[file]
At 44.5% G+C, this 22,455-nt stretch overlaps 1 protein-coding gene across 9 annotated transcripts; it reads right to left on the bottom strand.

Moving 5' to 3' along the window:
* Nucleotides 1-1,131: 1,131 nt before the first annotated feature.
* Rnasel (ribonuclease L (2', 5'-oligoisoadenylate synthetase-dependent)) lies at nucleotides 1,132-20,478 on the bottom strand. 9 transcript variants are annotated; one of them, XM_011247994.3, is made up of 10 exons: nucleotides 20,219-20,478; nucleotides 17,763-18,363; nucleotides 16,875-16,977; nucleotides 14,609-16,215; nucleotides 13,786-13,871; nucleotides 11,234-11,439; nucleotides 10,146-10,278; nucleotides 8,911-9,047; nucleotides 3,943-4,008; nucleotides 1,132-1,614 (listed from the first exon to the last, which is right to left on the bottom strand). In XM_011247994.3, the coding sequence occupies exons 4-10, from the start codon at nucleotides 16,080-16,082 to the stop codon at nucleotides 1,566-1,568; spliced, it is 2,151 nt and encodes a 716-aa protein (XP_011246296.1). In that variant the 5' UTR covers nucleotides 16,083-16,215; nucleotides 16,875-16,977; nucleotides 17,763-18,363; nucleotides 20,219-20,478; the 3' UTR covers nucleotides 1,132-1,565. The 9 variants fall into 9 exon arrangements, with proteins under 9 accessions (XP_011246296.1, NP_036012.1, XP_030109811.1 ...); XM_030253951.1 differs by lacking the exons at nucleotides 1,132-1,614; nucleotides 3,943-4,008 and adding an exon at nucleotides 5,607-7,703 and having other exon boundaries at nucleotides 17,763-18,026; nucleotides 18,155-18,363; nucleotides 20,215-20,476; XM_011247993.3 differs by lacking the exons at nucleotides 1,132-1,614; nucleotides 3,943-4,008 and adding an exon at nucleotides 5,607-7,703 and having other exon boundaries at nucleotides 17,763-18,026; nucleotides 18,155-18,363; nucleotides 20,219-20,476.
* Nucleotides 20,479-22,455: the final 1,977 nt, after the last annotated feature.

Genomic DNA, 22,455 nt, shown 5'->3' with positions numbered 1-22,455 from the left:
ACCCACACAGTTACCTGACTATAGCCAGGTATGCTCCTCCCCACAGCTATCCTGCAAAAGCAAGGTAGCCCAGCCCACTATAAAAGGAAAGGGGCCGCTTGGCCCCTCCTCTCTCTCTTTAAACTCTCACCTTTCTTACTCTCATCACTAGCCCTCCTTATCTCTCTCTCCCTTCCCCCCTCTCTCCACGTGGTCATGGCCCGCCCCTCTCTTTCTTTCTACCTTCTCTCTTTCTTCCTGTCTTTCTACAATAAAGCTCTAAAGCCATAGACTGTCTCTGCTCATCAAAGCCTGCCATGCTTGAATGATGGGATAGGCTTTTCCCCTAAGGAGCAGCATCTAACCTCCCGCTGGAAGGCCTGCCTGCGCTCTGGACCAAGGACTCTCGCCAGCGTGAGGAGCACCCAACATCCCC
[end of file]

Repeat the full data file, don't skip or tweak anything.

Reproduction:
At 44.5% G+C, this 22,455-nt stretch overlaps 1 protein-coding gene across 9 annotated transcripts; it reads right to left on the bottom strand.

Moving 5' to 3' along the window:
* Nucleotides 1-1,131: 1,131 nt before the first annotated feature.
* Rnasel (ribonuclease L (2', 5'-oligoisoadenylate synthetase-dependent)) lies at nucleotides 1,132-20,478 on the bottom strand. 9 transcript variants are annotated; one of them, XM_011247994.3, is made up of 10 exons: nucleotides 20,219-20,478; nucleotides 17,763-18,363; nucleotides 16,875-16,977; nucleotides 14,609-16,215; nucleotides 13,786-13,871; nucleotides 11,234-11,439; nucleotides 10,146-10,278; nucleotides 8,911-9,047; nucleotides 3,943-4,008; nucleotides 1,132-1,614 (listed from the first exon to the last, which is right to left on the bottom strand). In XM_011247994.3, the coding sequence occupies exons 4-10, from the start codon at nucleotides 16,080-16,082 to the stop codon at nucleotides 1,566-1,568; spliced, it is 2,151 nt and encodes a 716-aa protein (XP_011246296.1). In that variant the 5' UTR covers nucleotides 16,083-16,215; nucleotides 16,875-16,977; nucleotides 17,763-18,363; nucleotides 20,219-20,478; the 3' UTR covers nucleotides 1,132-1,565. The 9 variants fall into 9 exon arrangements, with proteins under 9 accessions (XP_011246296.1, NP_036012.1, XP_030109811.1 ...); XM_030253951.1 differs by lacking the exons at nucleotides 1,132-1,614; nucleotides 3,943-4,008 and adding an exon at nucleotides 5,607-7,703 and having other exon boundaries at nucleotides 17,763-18,026; nucleotides 18,155-18,363; nucleotides 20,215-20,476; XM_011247993.3 differs by lacking the exons at nucleotides 1,132-1,614; nucleotides 3,943-4,008 and adding an exon at nucleotides 5,607-7,703 and having other exon boundaries at nucleotides 17,763-18,026; nucleotides 18,155-18,363; nucleotides 20,219-20,476.
* Nucleotides 20,479-22,455: the final 1,977 nt, after the last annotated feature.

Genomic DNA, 22,455 nt, shown 5'->3' with positions numbered 1-22,455 from the left:
ACCCACACAGTTACCTGACTATAGCCAGGTATGCTCCTCCCCACAGCTATCCTGCAAAAGCAAGGTAGCCCAGCCCACTATAAAAGGAAAGGGGCCGCTTGGCCCCTCCTCTCTCTCTTTAAACTCTCACCTTTCTTACTCTCATCACTAGCCCTCCTTATCTCTCTCTCCCTTCCCCCCTCTCTCCACGTGGTCATGGCCCGCCCCTCTCTTTCTTTCTACCTTCTCTCTTTCTTCCTGTCTTTCTACAATAAAGCTCTAAAGCCATAGACTGTCTCTGCTCATCAAAGCCTGCCATGCTTGAATGATGGGATAGGCTTTTCCCCTAAGGAGCAGCATCTAACCTCCCGCTGGAAGGCCTGCCTGCGCTCTGGACCAAGGACTCTCGCCAGCGTGAGGAGCACCCAACATCCCC